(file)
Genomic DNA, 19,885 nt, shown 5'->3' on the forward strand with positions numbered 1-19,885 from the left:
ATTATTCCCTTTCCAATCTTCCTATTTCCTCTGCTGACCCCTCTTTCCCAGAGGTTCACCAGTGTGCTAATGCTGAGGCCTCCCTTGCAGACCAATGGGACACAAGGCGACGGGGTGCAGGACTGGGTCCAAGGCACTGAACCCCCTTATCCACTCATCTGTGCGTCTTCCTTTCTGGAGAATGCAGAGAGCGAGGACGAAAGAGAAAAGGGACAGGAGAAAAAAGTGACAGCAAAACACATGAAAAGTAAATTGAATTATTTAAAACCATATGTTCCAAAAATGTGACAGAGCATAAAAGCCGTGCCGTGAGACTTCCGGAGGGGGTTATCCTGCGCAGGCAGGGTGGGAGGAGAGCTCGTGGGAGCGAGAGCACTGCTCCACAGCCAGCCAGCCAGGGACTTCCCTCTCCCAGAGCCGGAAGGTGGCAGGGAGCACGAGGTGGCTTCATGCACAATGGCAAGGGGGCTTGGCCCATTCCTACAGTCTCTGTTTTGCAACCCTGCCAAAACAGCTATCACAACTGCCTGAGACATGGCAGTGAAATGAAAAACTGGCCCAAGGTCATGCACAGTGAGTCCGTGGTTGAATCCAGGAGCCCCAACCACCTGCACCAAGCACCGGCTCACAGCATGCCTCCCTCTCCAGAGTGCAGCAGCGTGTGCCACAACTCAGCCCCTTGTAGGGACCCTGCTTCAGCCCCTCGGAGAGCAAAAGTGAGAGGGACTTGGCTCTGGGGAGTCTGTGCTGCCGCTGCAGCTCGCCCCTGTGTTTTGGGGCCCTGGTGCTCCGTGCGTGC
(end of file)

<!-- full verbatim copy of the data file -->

Genomic DNA, 19,885 nt, shown 5'->3' on the forward strand with positions numbered 1-19,885 from the left:
ATTATTCCCTTTCCAATCTTCCTATTTCCTCTGCTGACCCCTCTTTCCCAGAGGTTCACCAGTGTGCTAATGCTGAGGCCTCCCTTGCAGACCAATGGGACACAAGGCGACGGGGTGCAGGACTGGGTCCAAGGCACTGAACCCCCTTATCCACTCATCTGTGCGTCTTCCTTTCTGGAGAATGCAGAGAGCGAGGACGAAAGAGAAAAGGGACAGGAGAAAAAAGTGACAGCAAAACACATGAAAAGTAAATTGAATTATTTAAAACCATATGTTCCAAAAATGTGACAGAGCATAAAAGCCGTGCCGTGAGACTTCCGGAGGGGGTTATCCTGCGCAGGCAGGGTGGGAGGAGAGCTCGTGGGAGCGAGAGCACTGCTCCACAGCCAGCCAGCCAGGGACTTCCCTCTCCCAGAGCCGGAAGGTGGCAGGGAGCACGAGGTGGCTTCATGCACAATGGCAAGGGGGCTTGGCCCATTCCTACAGTCTCTGTTTTGCAACCCTGCCAAAACAGCTATCACAACTGCCTGAGACATGGCAGTGAAATGAAAAACTGGCCCAAGGTCATGCACAGTGAGTCCGTGGTTGAATCCAGGAGCCCCAACCACCTGCACCAAGCACCGGCTCACAGCATGCCTCCCTCTCCAGAGTGCAGCAGCGTGTGCCACAACTCAGCCCCTTGTAGGGACCCTGCTTCAGCCCCTCGGAGAGCAAAAGTGAGAGGGACTTGGCTCTGGGGAGTCTGTGCTGCCGCTGCAGCTCGCCCCTGTGTTTTGGGGCCCTGGTGCTCCGTGCGTGC